Is the courage of the Kurds giving way to treachery in Syria?

John Wight
John Wight has written for newspapers and websites across the world, including the Independent, Morning Star, Huffington Post, Counterpunch, London Progressive Journal, and Foreign Policy Journal. He is also a regular commentator on RT and BBC Radio. John is currently working on a book exploring the role of the West in the Arab Spring. You can follow him on Twitter @JohnWight1
© Rodi Said
Syrian Kurdish forces have been among the bravest and most effective in the war against ISIS in Syria. They may well be on course to also be the most treacherous.

Whether organized under the auspices of the PYD (People’s Protection Units) or SDF (Syrian Democratic Forces) there is no doubting that the role played by the Kurds in northern Syria in first resisting and now taking the fight to ISIS will go down in history.

However, as the Kurds continue their advance through Raqqa Province, closing in on Raqqa City itself, the de facto capital of the so-called Islamic State, any concerns the Syrian government may have when it comes to their ultimate objectives and intentions will not be mollified by the presence of US forces on the ground, embedded with the SDF in an advisory capacity.

Concerns in Damascus were initially raised in March, when at a meeting in the town of Rmeilan in Hasakah Province the Kurds and their allies unilaterally declared a northern autonomous federation, a declaration which the Syrian government immediately refused to accept or recognize. Preceding the declaration of the northern federation by the Kurds in March, US troops had taken control of an airfield just outside Rmeilan in January. It doesn’t take a genius to discern a connection between both.

Indeed, there is something undeniably murky when it comes to the manner in which the Americans have developed a close military alliance with the Kurds over the past few months, even at the cost of incurring the extreme displeasure of their NATO ally, Turkey. It suggests that in the Kurds and various other groups that make up the SDF, the Pentagon believes it has finally fastened onto the “third force” it has been trying to cultivate within the conflict as a wedge between the Assad government and ISIS with an eye on asserting a military and geopolitical presence in the country beyond the current conflict.

In this respect, there is no reason to believe that regime change in Damascus is off Washington’s table, though as with Iraq after the first Gulf War in 1990-91 the willingness of the US to abandon the Kurds as and when it suits should give them pause for thought when it comes to trusting any promises or pledges of support that come gift-wrapped in an American accent.

As for the Kurds, they are widely recognized as the largest stateless nation in the world, spread between four nations in the Middle East – Iran, Iraq, Syria, and Turkey – thanks to Sykes Picot, added to which you have a wider Kurdish diaspora spread mostly across Europe. There is no accurate figure when it comes to the size of the total Kurdish population today, but it is thought to number anywhere between 20-40 million. That being said, it would be a mistake to consider them a homogenous group. Indeed, how could they possibly be so after generations spent fragmented between different countries, regarded with suspicion and mistrust and experiencing regular bouts of repression in the process?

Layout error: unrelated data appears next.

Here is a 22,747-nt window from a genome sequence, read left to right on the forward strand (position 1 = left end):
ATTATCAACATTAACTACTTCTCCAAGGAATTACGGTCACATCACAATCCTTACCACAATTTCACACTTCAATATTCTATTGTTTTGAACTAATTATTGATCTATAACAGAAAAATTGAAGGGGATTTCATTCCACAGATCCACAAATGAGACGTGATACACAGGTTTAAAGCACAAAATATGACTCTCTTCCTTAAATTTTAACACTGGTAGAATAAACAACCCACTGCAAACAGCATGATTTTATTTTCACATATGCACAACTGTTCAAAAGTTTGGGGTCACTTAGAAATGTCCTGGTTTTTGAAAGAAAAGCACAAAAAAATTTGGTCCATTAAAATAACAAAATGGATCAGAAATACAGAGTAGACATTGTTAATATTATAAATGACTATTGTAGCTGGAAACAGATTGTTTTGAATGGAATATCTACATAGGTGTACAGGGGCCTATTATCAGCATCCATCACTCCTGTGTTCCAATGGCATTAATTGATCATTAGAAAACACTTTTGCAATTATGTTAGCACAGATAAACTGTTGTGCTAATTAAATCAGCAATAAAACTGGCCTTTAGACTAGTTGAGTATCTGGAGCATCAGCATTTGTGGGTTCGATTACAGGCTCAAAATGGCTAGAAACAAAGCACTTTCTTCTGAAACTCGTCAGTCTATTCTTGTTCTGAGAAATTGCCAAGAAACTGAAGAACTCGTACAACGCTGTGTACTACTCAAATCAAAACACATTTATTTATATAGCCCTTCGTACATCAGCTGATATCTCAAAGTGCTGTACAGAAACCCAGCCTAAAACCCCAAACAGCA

There are up to 2.5 million Kurds in Syria, predominately located in the north close to the border with Turkey, and in 2011 President Assad granted thousands of them citizenship, a gesture his opponents in the West dismissed as instrumentalist. Regardless, Syria remains a sovereign state and its people will not accept any of its territory being cleaved off in the context of a conflict in which over 60,000 Syrian soldiers and officers have lost their lives fighting for that sovereignty. Some of those Syrian soldiers and officers, as British journalist Robert Fisk wrote in February, were killed courtesy of the Kurds, when after the battle for the Mineq airbase in 2013 retreating Syrian soldiers made it to Kurdish held territory only to be handed over to the Islamists by the Kurds in exchange for Kurdish prisoners. The soldiers were then executed.

Though it has long ceased to matter in Washington, US ground forces operating in Syria without the prior consent of the legitimate government constitutes a violation of the country’s sovereignty and does not bode well when it comes to trusting US motives going forward. Where Washington is concerned neither the Syrians or Iranians or Russians are under any illusions, of course, and will no doubt be prepared for any eventuality.

Then there is the no small matter of Turkey’s determination to lump the Kurds in the same box with ISIS, which merely adds another layer of intrigue to this unfolding drama. The notion that Ankara would stand by while something approximating to a Kurdish state is established on its border at any time, never mind at a time when it is engaged in a military campaign to crush the PKK, is sheer madness.

It was the English poet William Blake who said, “It is easier to forgive an enemy than to forgive a friend.” The brave men and women of the SDF could do worse than keep it in mind.


The statements, views and opinions expressed in this column are solely those of the author and do not necessarily represent those of RT.